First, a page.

This kinpira-style recipe includes dried baby sardines, but you could make it without the fish.

Manganji peppers

chirimenjako (dried baby sardines)

vegetable oil

sake

sugar

soy sauce

Cut the pepper in half and remove the seeds. Cut the pepper into bite-size pieces.

Sauté the chirimenjako in vegetable oil for about a minute or until it becomes a little crispy. Add the peppers and sauté for another minute.

Add some saké, sugar, and soy sauce and sauté for a minute. If you have mirin in the house, add a bit to give the peppers a glaze and a bit more sweetness.

This dish is good hot or at room temperature. It’s a great in a bentō.

Kyō yasai    Kyoto vegetables 京野菜

mizuna  みずな

Kyō takenoko   Kyoto bamboo shoot 京竹の子

Kamo nasu     Kamo eggplant  賀茂茄子

Manganji tōgarashi     Manganji pepper  万願寺唐辛子

Kamo and Manganji are both places in Kyoto, so they are capitalized.

Carrot Haystack Sandwich

Bon Coeur carrot sandwich

Nihonbashi Bon Coeur Crunchy Carrot Sandwich

One of my favorite simple breakfasts in Tokyo is this carrot sandwich at Nihonbashi Bon Coeur. Julienned carrots simply presented between two slices of pain de mie, with a schmear of mayonnaise. The orange haystack is so big that it’s hard to keep contained while eating. There may be butter, or not, I don’t remember and I don’t care, because it is so good.

Bon Coeur is a Japanese bakery on the Chuo Dori of Nihonbashi, very close to the Mandarin Oriental Hotel. I often pick up clients a the MO and will stop by here for breakfast. There is also a free cup of coffee in the early morning, I believe from 7:30 – 9:00 a.m.

There are a few small tables in front of the shop, if the weather is good. There is also a counter inside. Most of the customers work in the neighborhood and are regulars.

The breads here are they typical Japanese oyatsu pan or snack breads, made with ingredients like hot dog, cheese, croquettes, yakisoba, and burdock root. Some unusual breads that they do here will include chili con carne or macaroni. You’ll also find Japanese classic breads like melon pan and French classics like pain au chocolat.

Bon Coeur

Chuo-ku, Nihonbashi-Muromachi 4-3-12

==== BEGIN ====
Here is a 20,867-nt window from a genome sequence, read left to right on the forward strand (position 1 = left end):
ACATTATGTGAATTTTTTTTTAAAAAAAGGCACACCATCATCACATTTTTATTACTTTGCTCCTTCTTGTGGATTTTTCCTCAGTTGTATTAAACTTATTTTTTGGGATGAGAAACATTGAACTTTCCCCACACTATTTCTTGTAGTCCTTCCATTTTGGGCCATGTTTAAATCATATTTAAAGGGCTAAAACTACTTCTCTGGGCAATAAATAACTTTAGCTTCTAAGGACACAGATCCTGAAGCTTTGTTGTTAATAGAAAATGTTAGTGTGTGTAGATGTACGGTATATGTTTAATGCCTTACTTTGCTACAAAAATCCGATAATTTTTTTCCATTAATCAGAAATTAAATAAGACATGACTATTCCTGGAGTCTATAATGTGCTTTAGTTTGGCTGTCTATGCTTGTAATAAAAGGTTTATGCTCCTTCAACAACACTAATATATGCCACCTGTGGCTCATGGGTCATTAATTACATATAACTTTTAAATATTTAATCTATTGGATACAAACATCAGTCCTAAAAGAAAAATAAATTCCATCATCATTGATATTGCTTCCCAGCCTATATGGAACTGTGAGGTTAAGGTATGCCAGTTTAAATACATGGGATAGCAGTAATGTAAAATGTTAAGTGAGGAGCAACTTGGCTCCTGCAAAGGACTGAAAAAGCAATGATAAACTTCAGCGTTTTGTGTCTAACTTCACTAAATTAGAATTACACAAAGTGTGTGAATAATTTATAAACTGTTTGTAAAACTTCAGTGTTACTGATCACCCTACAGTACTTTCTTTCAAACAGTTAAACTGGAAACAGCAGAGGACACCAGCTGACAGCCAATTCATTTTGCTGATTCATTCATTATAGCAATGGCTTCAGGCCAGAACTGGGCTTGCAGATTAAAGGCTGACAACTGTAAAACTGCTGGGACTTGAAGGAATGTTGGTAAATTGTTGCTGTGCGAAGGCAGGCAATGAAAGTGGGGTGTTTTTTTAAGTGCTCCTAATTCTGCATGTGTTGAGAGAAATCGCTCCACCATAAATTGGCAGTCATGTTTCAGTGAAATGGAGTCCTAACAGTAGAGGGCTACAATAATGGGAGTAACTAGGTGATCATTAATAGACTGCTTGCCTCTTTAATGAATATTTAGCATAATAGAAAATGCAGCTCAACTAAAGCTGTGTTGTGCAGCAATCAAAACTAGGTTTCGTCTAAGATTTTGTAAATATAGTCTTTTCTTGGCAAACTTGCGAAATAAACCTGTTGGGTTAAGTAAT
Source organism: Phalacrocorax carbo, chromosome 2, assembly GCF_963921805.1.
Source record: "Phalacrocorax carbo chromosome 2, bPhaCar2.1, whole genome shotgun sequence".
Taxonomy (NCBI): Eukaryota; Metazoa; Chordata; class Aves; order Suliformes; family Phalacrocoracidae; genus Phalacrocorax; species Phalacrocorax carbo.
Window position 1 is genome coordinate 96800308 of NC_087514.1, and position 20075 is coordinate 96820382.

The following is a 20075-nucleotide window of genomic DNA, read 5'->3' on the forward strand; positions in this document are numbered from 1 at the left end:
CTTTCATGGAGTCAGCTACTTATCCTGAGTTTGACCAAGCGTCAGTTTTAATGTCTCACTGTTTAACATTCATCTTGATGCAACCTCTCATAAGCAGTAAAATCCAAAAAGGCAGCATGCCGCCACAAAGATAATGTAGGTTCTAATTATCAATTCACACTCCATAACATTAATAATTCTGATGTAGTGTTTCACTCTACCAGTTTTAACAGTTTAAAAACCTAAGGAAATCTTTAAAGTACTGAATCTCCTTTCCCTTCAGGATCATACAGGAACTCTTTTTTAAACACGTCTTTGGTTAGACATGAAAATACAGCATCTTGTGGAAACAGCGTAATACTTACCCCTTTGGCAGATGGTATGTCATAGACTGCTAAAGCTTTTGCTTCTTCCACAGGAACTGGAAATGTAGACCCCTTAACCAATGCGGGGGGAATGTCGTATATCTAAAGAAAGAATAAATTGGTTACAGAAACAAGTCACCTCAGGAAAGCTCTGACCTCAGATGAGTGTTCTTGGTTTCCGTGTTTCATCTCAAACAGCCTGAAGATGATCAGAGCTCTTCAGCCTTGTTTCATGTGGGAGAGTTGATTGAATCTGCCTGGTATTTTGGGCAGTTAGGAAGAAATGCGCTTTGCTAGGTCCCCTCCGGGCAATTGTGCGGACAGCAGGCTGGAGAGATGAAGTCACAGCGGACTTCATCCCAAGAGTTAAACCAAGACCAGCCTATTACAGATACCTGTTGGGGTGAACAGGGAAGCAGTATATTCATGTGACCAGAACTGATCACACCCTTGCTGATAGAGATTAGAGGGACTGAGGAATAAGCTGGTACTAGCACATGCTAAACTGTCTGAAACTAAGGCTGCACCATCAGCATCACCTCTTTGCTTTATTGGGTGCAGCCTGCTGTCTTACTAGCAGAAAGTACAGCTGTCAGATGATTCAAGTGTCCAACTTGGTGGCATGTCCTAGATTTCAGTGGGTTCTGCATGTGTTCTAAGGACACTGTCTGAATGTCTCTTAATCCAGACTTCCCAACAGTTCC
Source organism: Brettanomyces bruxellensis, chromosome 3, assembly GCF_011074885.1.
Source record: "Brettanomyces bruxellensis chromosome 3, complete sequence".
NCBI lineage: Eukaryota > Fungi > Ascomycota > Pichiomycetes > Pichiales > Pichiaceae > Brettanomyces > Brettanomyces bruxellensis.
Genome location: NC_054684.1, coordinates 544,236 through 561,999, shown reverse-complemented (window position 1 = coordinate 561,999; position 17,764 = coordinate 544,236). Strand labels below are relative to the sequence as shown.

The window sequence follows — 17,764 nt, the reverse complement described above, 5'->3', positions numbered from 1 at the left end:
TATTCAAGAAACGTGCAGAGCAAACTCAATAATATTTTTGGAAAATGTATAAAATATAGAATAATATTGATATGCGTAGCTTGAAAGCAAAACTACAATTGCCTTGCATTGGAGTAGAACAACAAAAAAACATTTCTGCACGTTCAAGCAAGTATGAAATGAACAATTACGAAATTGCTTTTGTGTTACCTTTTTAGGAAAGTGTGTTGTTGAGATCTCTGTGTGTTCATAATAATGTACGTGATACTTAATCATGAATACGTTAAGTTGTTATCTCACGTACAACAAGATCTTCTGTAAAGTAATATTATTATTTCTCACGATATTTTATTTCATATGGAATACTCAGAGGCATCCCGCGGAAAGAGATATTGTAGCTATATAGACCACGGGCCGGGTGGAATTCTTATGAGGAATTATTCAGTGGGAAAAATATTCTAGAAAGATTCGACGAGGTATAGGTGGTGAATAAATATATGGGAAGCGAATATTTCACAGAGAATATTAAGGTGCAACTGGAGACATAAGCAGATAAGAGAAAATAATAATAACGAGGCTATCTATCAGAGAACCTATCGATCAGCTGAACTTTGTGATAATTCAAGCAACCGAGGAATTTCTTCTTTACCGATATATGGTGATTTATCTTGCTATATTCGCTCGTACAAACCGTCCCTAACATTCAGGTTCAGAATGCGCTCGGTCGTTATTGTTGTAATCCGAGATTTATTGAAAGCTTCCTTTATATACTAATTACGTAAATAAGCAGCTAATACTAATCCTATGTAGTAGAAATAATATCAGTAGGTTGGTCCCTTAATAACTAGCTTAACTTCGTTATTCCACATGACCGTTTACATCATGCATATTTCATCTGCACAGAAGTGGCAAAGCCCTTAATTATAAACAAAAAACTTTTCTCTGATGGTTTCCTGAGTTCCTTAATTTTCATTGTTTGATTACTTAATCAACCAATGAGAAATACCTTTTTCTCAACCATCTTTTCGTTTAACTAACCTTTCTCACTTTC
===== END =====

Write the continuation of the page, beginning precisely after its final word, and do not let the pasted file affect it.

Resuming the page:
中央区日本橋室町4-3-12

http://www.bansei-gp.com/boncoeur/about/

平日 07:30 – 20:00 weekdays
土曜日 08:00 – 18:00 Saturday

closed Sundays and national holidays

CNN Tokyo Point of View

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Filming for CNN Tokyo POV

We had the great pleasure of working with CNN International for a new television show called Point of View. In the show you see my point of view as I go shopping for food in Ginza. I won’t tell you more, until the show is out. For now, here is the times that the program is scheduled to be shown in the US (Eastern Standard Time). Be sure to tune your television to CNN International.

http://us.cnn.com/specials/travel/tokyo-pov

The producer and cameramen we worked with were great and very proactive in reaching out to the shops we wanted to film at. We are so excited to share a small bit of the great food world in Tokyo.

Our tours of markets to Tokyo include Tsukiji, depachika, and antenna shops. In this Tokyo POV show you will see a peak at what we include in our tours.

NOTE – following are showtimes in the US for CNN International. I will update with Japan times if/when I get them.

Friday 8/12/16

530am ET

Saturday 8/13/16

930am ET

Sunday 8/14/16

1130pm ET

 Tuesday 8/16/16

1230pm ET

 Wednesday 8/17/16

430am ET

Ebisu Shake Shack

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Ebisu Shake Shack – ShackMeister

Shake Shack, New York City’s great burger chain, is in Tokyo at two locations, Aoyama and Ebisu. The Ebisu location is next to the station. I’ve passed by many times and the line was always too long. I was lucky today when I passed as the line, while still long, it was nothing like I had seen before and I jumped in.

The current special is the ShackMeister of fried shallots on a cheeseburger. It is a great burger with the crispy shallots over the meaty burger. The crinkle fries with a cheddar and American cheese sauce were a nice touch of NYC.

The seating area is big and there were two staff helping diners bus their trays and assisting diners to find seats.

My fingers are  crossed that the next Shake Shack will be on the Chuo line, maybe in Kichijoji? Tachikawa? Yoroshiku onegaishimasu.

Ebisu Shake Shack

Shibuya-ku, Ebisu-Minami 1-6 渋谷区恵比寿南1-6

https://www.shakeshack.com/locations#international

The other location is at

Minato-ku, Kita-Aoyama 2-1-15 港区北青山2-1-15